Once the details of the encryption algorithm have been decided, the format of the input and output must be specified. In the sample program, this is accomplished using the PKCS5FormatterEngine class. The PKCS5FormatterEngine class is used to format the input of the encryption algorithm on a block by block basis. The block length is specified by the encryptor engine.

	PKCS5FormatterEngine formatterEngine = new PKCS5FormatterEngine( encryptionEngine );

	// Use the byte array output stream to catch the encrypted information.
		ByteArrayOutputStream outputStream = new ByteArrayOutputStream();

The first line above, creates an instance of the PKCS5FormatterEngine class. It accepts the encryptor engine, which specifies the block length and the low level encryption details, as an argument. The second line creates an instance of a ByteArrayOutputStream class that stores the output of the process, called the ciphertext.

Finally, after the details of the encryption protocol and input and output have been addressed, we can encrypt the data. This is accomplished in the sample program using the BlockEncryptor class. Any data that is written to the output stream is acted on by the block cipher.

	BlockEncryptor encryptor = new BlockEncryptor( formatterEngine, outputStream );
	// Encrypt the actual data.
		encryptor.write( message.getBytes() );

	// Close the stream.
		encryptor.close();

		byte[] encryptedData = outputStream.toByteArray();

The default mode for all block ciphers is Electronic Code Book mode (ECB) where each block is encrypted/decrypted separately and independently from all other blocks. Note: For the block cipher algorithm classes, each block is encrypted one block at a time.;

After the data is encrypted, the close() method of the BlockEncryptor class is called to close the encryption stream. After the message is encrypted, the resulting ciphertext is stored in the variable outputStream. The original string has now been succesfully encrypted and is then copied to a new byte array called encryptedData. This byte array will now be used to decrypt the data.

Decrypting data using the DecryptorEngine class

Because this is a symmetric algorithm, the decryption process is very similar to the encryption process. In the code sample below, the decryption engine is created by calling the TripleDESDecryptorEngine class constructor with the same TripleDESKey created earlier as its only argument. This is very crucial to the success of the process since only the key used to encrypt the data can be used to decrypt the data. Because this is only a sample application, the details of key distribution and security are not addressed.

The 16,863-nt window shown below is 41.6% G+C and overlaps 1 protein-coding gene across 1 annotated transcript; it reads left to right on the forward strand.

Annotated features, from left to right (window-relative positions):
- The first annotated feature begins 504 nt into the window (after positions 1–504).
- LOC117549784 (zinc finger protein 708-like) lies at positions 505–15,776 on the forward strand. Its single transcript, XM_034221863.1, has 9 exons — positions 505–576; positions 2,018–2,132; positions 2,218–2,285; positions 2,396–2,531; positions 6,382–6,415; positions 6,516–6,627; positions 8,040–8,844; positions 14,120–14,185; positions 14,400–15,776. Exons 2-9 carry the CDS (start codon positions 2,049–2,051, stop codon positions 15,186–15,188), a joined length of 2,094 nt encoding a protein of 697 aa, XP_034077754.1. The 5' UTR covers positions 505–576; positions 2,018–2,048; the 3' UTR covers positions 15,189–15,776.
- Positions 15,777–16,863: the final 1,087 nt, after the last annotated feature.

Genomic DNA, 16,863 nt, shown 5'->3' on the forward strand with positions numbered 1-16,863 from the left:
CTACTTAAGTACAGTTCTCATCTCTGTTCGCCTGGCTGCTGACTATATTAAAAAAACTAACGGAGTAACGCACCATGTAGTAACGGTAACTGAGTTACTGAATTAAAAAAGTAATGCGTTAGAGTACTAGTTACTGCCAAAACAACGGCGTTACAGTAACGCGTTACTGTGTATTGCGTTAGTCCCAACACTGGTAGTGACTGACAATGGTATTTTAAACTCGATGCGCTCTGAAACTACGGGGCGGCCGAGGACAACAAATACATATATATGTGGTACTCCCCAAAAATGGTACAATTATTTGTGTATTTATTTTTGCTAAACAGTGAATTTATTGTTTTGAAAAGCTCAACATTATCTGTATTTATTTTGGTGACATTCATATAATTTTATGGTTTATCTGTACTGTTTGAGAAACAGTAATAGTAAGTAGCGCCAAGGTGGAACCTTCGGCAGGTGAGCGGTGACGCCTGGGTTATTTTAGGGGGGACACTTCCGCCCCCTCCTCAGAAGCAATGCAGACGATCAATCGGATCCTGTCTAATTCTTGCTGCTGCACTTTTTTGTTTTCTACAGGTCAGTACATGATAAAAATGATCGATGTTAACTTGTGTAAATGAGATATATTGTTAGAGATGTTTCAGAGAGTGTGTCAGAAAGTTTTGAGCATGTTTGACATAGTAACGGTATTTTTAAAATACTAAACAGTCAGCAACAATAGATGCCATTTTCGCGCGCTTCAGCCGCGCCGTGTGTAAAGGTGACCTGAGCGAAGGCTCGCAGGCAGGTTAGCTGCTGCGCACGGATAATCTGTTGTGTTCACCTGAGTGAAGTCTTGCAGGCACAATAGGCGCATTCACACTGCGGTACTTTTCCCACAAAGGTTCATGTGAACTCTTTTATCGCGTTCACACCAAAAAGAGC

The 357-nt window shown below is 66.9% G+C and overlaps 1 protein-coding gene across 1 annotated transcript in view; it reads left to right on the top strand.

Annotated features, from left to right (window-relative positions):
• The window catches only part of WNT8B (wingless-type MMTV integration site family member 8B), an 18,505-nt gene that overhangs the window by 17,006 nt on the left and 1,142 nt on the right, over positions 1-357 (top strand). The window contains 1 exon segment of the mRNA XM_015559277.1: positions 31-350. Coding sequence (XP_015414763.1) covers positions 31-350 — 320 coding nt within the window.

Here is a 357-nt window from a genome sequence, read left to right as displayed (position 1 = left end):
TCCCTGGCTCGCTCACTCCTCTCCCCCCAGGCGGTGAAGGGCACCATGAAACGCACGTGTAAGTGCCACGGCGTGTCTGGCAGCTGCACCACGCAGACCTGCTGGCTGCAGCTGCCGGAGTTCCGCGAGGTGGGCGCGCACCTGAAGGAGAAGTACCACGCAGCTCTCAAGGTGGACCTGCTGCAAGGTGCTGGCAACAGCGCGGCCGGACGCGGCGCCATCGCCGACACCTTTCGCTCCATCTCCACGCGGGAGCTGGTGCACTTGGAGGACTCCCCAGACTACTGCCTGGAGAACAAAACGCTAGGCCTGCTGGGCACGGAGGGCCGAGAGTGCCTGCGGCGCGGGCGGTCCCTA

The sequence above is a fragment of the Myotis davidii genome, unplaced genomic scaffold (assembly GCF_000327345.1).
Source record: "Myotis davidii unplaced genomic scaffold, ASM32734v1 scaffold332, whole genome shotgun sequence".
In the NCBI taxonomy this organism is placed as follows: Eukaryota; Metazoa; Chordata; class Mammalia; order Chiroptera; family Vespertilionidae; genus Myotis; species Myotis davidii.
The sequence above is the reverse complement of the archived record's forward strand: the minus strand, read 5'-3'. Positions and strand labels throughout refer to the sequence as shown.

// Note that since this is a symmetric algorithm we want to use the same key as before.
		TripleDESDecryptorEngine decryptorEngine = new TripleDESDecryptorEngine( key );

Like the encryption routine, the following lines specify the input and output of the algorithm. The unformatter engine is used to remove the padding placed on the data by the formatter engine. The inputstream is created by creating a new ByteArrayInputStream object using the encryptedData byte array as an argument.

	// Create the unformatter engine that will remove any of the padding bytes.
		PKCS5UnformatterEngine unformatterEngine = new PKCS5UnformatterEngine( decryptorEngine );

	// Set up an input stream to hand the encrypted data into the block decryptor.
		ByteArrayInputStream inputStream = new ByteArrayInputStream( encryptedData );

Finally, the decryptor is created by specifying the unformatter engine and the input stream as arguments. This object, of type BlockDecryptor, is then used to decrypt the ciphertext original message.

	// Create the block decryptor passing in the unformatter engine and the encrypted data.
		BlockDecryptor decryptor = new BlockDecryptor( unformatterEngine, inputStream );

Once the decryptor is created, it can be used to decrypt the ciphertext of the message. Decrypting the message however, is more difficult than encrypting it since the ciphertext may contain extra padding. The following example uses a loop that reads from the inputstream and exits when it reads the first empty block of data.

	byte[] temp = new byte[10];
            	byte[] decryptedData = new byte[0];
           	 for( ;; ) {
             		 int bytesRead = decryptor.read( temp );
		 	if( bytesRead <= 0 ) {
                    	// We have run out of information to read.
                    	// Bail.
                   	 break;
               	 }
               	 int length = decryptedData.length;
               	net.rim.vm.array.resize( decryptedData, length + bytesRead );
                	System.arraycopy( temp, 0, decryptedData, length, bytesRead );
            	}

The data is decrypted by calling the read method of the decryptor object and specifying a new byte array, in this case called temp, as its argument. The new array is used to store the resulting plaintext. Once the ciphertext is decrypted, it is copied to a new byte array. The new array, decryptedData, is first resized based on the amount of bytes read during the for loop and then filled with the plaintext from the byte array stored in the variable temp. This way, assuming the decryption was successful, the new byte array will contain only the plaintext of the original message.